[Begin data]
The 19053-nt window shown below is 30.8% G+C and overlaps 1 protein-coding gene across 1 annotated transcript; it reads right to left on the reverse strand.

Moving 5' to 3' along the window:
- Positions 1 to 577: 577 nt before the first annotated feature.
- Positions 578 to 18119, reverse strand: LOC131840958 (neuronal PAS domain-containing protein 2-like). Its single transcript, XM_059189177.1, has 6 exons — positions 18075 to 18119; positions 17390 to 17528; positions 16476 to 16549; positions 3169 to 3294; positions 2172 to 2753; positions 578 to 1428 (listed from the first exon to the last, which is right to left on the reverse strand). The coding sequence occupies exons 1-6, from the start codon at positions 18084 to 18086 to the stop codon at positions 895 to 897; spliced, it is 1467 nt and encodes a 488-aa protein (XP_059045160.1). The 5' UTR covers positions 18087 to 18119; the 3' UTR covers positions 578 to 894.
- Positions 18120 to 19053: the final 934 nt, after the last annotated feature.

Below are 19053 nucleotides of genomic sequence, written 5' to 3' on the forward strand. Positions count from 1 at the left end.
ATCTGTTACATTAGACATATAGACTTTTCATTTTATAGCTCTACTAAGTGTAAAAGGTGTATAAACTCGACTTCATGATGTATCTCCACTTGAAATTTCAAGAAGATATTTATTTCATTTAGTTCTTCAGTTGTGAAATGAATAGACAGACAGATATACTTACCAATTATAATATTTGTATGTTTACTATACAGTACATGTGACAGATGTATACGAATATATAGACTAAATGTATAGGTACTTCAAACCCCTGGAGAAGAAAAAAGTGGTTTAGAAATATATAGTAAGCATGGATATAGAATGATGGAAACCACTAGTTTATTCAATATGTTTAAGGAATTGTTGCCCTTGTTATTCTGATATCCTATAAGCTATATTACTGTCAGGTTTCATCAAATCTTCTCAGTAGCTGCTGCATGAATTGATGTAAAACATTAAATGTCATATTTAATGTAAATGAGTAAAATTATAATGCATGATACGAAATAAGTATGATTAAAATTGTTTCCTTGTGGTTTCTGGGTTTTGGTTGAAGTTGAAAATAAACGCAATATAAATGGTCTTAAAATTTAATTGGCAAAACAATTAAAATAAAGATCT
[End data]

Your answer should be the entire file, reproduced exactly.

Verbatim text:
The 19053-nt window shown below is 30.8% G+C and overlaps 1 protein-coding gene across 1 annotated transcript; it reads right to left on the reverse strand.

Moving 5' to 3' along the window:
- Positions 1 to 577: 577 nt before the first annotated feature.
- Positions 578 to 18119, reverse strand: LOC131840958 (neuronal PAS domain-containing protein 2-like). Its single transcript, XM_059189177.1, has 6 exons — positions 18075 to 18119; positions 17390 to 17528; positions 16476 to 16549; positions 3169 to 3294; positions 2172 to 2753; positions 578 to 1428 (listed from the first exon to the last, which is right to left on the reverse strand). The coding sequence occupies exons 1-6, from the start codon at positions 18084 to 18086 to the stop codon at positions 895 to 897; spliced, it is 1467 nt and encodes a 488-aa protein (XP_059045160.1). The 5' UTR covers positions 18087 to 18119; the 3' UTR covers positions 578 to 894.
- Positions 18120 to 19053: the final 934 nt, after the last annotated feature.

Below are 19053 nucleotides of genomic sequence, written 5' to 3' on the forward strand. Positions count from 1 at the left end.
ATCTGTTACATTAGACATATAGACTTTTCATTTTATAGCTCTACTAAGTGTAAAAGGTGTATAAACTCGACTTCATGATGTATCTCCACTTGAAATTTCAAGAAGATATTTATTTCATTTAGTTCTTCAGTTGTGAAATGAATAGACAGACAGATATACTTACCAATTATAATATTTGTATGTTTACTATACAGTACATGTGACAGATGTATACGAATATATAGACTAAATGTATAGGTACTTCAAACCCCTGGAGAAGAAAAAAGTGGTTTAGAAATATATAGTAAGCATGGATATAGAATGATGGAAACCACTAGTTTATTCAATATGTTTAAGGAATTGTTGCCCTTGTTATTCTGATATCCTATAAGCTATATTACTGTCAGGTTTCATCAAATCTTCTCAGTAGCTGCTGCATGAATTGATGTAAAACATTAAATGTCATATTTAATGTAAATGAGTAAAATTATAATGCATGATACGAAATAAGTATGATTAAAATTGTTTCCTTGTGGTTTCTGGGTTTTGGTTGAAGTTGAAAATAAACGCAATATAAATGGTCTTAAAATTTAATTGGCAAAACAATTAAAATAAAGATCT